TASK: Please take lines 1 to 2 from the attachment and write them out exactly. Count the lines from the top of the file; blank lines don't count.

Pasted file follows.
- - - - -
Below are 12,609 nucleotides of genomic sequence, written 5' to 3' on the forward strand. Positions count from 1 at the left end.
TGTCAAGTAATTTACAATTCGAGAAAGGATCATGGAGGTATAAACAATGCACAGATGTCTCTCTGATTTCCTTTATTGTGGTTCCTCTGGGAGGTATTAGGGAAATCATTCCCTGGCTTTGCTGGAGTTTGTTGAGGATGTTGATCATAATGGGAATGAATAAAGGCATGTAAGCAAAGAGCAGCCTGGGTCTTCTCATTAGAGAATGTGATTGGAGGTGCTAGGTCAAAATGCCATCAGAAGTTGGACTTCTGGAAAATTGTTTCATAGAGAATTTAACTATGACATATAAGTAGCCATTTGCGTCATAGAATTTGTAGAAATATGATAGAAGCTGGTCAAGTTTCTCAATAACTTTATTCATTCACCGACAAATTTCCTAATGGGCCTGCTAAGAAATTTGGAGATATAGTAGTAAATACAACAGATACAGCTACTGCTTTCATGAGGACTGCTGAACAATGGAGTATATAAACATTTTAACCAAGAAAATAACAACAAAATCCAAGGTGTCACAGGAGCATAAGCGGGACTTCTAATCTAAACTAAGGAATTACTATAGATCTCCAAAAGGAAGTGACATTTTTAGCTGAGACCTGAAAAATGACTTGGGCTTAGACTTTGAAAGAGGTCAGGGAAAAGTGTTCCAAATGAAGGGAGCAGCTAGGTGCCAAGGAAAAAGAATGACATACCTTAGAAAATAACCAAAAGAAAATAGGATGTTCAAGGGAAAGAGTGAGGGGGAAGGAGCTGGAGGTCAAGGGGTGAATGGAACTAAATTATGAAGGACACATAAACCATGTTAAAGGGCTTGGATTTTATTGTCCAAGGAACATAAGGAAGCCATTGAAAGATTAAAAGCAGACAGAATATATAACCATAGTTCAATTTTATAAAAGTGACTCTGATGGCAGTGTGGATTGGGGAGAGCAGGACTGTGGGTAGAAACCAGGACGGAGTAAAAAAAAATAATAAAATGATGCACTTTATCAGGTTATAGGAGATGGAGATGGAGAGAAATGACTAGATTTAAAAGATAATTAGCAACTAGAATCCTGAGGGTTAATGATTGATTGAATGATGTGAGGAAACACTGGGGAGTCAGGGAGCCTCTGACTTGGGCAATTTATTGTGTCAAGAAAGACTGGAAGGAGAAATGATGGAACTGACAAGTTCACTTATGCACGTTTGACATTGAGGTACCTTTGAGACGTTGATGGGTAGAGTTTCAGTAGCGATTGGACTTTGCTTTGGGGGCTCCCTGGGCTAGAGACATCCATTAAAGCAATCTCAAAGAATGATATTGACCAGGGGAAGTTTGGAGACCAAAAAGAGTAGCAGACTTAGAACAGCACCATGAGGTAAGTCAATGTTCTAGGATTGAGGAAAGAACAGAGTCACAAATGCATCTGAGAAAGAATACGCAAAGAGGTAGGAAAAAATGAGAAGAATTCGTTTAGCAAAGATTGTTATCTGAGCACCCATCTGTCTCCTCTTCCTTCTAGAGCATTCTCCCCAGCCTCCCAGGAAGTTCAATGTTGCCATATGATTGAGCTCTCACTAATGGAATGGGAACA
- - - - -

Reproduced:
Below are 12,609 nucleotides of genomic sequence, written 5' to 3' on the forward strand. Positions count from 1 at the left end.
TGTCAAGTAATTTACAATTCGAGAAAGGATCATGGAGGTATAAACAATGCACAGATGTCTCTCTGATTTCCTTTATTGTGGTTCCTCTGGGAGGTATTAGGGAAATCATTCCCTGGCTTTGCTGGAGTTTGTTGAGGATGTTGATCATAATGGGAATGAATAAAGGCATGTAAGCAAAGAGCAGCCTGGGTCTTCTCATTAGAGAATGTGATTGGAGGTGCTAGGTCAAAATGCCATCAGAAGTTGGACTTCTGGAAAATTGTTTCATAGAGAATTTAACTATGACATATAAGTAGCCATTTGCGTCATAGAATTTGTAGAAATATGATAGAAGCTGGTCAAGTTTCTCAATAACTTTATTCATTCACCGACAAATTTCCTAATGGGCCTGCTAAGAAATTTGGAGATATAGTAGTAAATACAACAGATACAGCTACTGCTTTCATGAGGACTGCTGAACAATGGAGTATATAAACATTTTAACCAAGAAAATAACAACAAAATCCAAGGTGTCACAGGAGCATAAGCGGGACTTCTAATCTAAACTAAGGAATTACTATAGATCTCCAAAAGGAAGTGACATTTTTAGCTGAGACCTGAAAAATGACTTGGGCTTAGACTTTGAAAGAGGTCAGGGAAAAGTGTTCCAAATGAAGGGAGCAGCTAGGTGCCAAGGAAAAAGAATGACATACCTTAGAAAATAACCAAAAGAAAATAGGATGTTCAAGGGAAAGAGTGAGGGGGAAGGAGCTGGAGGTCAAGGGGTGAATGGAACTAAATTATGAAGGACACATAAACCATGTTAAAGGGCTTGGATTTTATTGTCCAAGGAACATAAGGAAGCCATTGAAAGATTAAAAGCAGACAGAATATATAACCATAGTTCAATTTTATAAAAGTGACTCTGATGGCAGTGTGGATTGGGGAGAGCAGGACTGTGGGTAGAAACCAGGACGGAGTAAAAAAAAATAATAAAATGATGCACTTTATCAGGTTATAGGAGATGGAGATGGAGAGAAATGACTAGATTTAAAAGATAATTAGCAACTAGAATCCTGAGGGTTAATGATTGATTGAATGATGTGAGGAAACACTGGGGAGTCAGGGAGCCTCTGACTTGGGCAATTTATTGTGTCAAGAAAGACTGGAAGGAGAAATGATGGAACTGACAAGTTCACTTATGCACGTTTGACATTGAGGTACCTTTGAGACGTTGATGGGTAGAGTTTCAGTAGCGATTGGACTTTGCTTTGGGGGCTCCCTGGGCTAGAGACATCCATTAAAGCAATCTCAAAGAATGATATTGACCAGGGGAAGTTTGGAGACCAAAAAGAGTAGCAGACTTAGAACAGCACCATGAGGTAAGTCAATGTTCTAGGATTGAGGAAAGAACAGAGTCACAAATGCATCTGAGAAAGAATACGCAAAGAGGTAGGAAAAAATGAGAAGAATTCGTTTAGCAAAGATTGTTATCTGAGCACCCATCTGTCTCCTCTTCCTTCTAGAGCATTCTCCCCAGCCTCCCAGGAAGTTCAATGTTGCCATATGATTGAGCTCTCACTAATGGAATGGGAACA